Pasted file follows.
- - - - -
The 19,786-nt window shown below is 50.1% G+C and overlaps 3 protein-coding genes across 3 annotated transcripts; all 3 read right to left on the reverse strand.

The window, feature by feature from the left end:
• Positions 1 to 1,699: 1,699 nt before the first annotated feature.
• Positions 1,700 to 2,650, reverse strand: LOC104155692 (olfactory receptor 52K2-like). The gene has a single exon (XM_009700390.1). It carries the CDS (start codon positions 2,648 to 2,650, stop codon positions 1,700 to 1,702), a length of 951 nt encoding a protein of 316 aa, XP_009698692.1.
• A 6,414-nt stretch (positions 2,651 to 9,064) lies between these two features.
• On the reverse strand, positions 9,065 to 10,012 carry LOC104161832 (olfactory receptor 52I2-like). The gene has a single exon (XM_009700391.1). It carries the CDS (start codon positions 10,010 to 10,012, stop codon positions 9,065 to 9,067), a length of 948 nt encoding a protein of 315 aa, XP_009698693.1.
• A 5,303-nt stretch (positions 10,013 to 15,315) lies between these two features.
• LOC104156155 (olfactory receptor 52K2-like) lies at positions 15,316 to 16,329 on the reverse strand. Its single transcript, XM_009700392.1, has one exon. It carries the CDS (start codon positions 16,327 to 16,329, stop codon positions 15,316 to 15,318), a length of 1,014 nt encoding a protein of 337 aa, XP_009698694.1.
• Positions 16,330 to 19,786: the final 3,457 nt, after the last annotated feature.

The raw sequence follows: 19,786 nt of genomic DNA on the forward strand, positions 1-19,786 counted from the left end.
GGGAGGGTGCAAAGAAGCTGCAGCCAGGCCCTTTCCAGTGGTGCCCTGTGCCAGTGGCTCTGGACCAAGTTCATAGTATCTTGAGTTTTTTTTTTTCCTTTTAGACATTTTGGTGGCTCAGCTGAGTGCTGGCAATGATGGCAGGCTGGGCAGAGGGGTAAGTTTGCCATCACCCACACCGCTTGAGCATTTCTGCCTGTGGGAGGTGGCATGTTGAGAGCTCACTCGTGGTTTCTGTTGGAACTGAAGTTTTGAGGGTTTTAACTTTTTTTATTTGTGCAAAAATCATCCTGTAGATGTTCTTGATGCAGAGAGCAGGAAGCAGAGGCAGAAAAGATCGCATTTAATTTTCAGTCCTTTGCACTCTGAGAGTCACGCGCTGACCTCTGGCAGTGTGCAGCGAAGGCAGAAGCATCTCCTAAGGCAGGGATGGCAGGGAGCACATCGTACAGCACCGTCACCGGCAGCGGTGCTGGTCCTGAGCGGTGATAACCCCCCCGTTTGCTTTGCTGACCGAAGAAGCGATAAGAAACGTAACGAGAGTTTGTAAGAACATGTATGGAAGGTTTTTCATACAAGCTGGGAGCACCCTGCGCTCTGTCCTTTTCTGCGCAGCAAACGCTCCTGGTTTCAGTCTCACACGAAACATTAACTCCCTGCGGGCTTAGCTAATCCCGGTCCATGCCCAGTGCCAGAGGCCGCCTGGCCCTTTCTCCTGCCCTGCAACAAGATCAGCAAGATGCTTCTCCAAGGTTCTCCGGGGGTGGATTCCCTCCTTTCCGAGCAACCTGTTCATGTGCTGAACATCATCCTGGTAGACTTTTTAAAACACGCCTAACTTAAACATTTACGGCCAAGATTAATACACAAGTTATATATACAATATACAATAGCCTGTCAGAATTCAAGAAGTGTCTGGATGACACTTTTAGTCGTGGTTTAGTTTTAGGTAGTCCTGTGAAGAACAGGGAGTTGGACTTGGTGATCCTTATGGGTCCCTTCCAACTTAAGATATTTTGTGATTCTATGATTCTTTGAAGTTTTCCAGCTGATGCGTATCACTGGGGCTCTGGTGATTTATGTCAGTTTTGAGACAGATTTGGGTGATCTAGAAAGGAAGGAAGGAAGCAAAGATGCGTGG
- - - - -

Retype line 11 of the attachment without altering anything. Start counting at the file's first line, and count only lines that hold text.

GGGAGGGTGCAAAGAAGCTGCAGCCAGGCCCTTTCCAGTGGTGCCCTGTGCCAGTGGCTCTGGACCAAGTTCATAGTATCTTGAGTTTTTTTTTTTCCTTTTAGACATTTTGGTGGCTCAGCTGAGTGCTGGCAATGATGGCAGGCTGGGCAGAGGGGTAAGTTTGCCATCACCCACACCGCTTGAGCATTTCTGCCTGTGGGAGGTGGCATGTTGAGAGCTCACTCGTGGTTTCTGTTGGAACTGAAGTTTTGAGGGTTTTAACTTTTTTTATTTGTGCAAAAATCATCCTGTAGATGTTCTTGATGCAGAGAGCAGGAAGCAGAGGCAGAAAAGATCGCATTTAATTTTCAGTCCTTTGCACTCTGAGAGTCACGCGCTGACCTCTGGCAGTGTGCAGCGAAGGCAGAAGCATCTCCTAAGGCAGGGATGGCAGGGAGCACATCGTACAGCACCGTCACCGGCAGCGGTGCTGGTCCTGAGCGGTGATAACCCCCCCGTTTGCTTTGCTGACCGAAGAAGCGATAAGAAACGTAACGAGAGTTTGTAAGAACATGTATGGAAGGTTTTTCATACAAGCTGGGAGCACCCTGCGCTCTGTCCTTTTCTGCGCAGCAAACGCTCCTGGTTTCAGTCTCACACGAAACATTAACTCCCTGCGGGCTTAGCTAATCCCGGTCCATGCCCAGTGCCAGAGGCCGCCTGGCCCTTTCTCCTGCCCTGCAACAAGATCAGCAAGATGCTTCTCCAAGGTTCTCCGGGGGTGGATTCCCTCCTTTCCGAGCAACCTGTTCATGTGCTGAACATCATCCTGGTAGACTTTTTAAAACACGCCTAACTTAAACATTTACGGCCAAGATTAATACACAAGTTATATATACAATATACAATAGCCTGTCAGAATTCAAGAAGTGTCTGGATGACACTTTTAGTCGTGGTTTAGTTTTAGGTAGTCCTGTGAAGAACAGGGAGTTGGACTTGGTGATCCTTATGGGTCCCTTCCAACTTAAGATATTTTGTGATTCTATGATTCTTTGAAGTTTTCCAGCTGATGCGTATCACTGGGGCTCTGGTGATTTATGTCAGTTTTGAGACAGATTTGGGTGATCTAGAAAGGAAGGAAGGAAGCAAAGATGCGTGG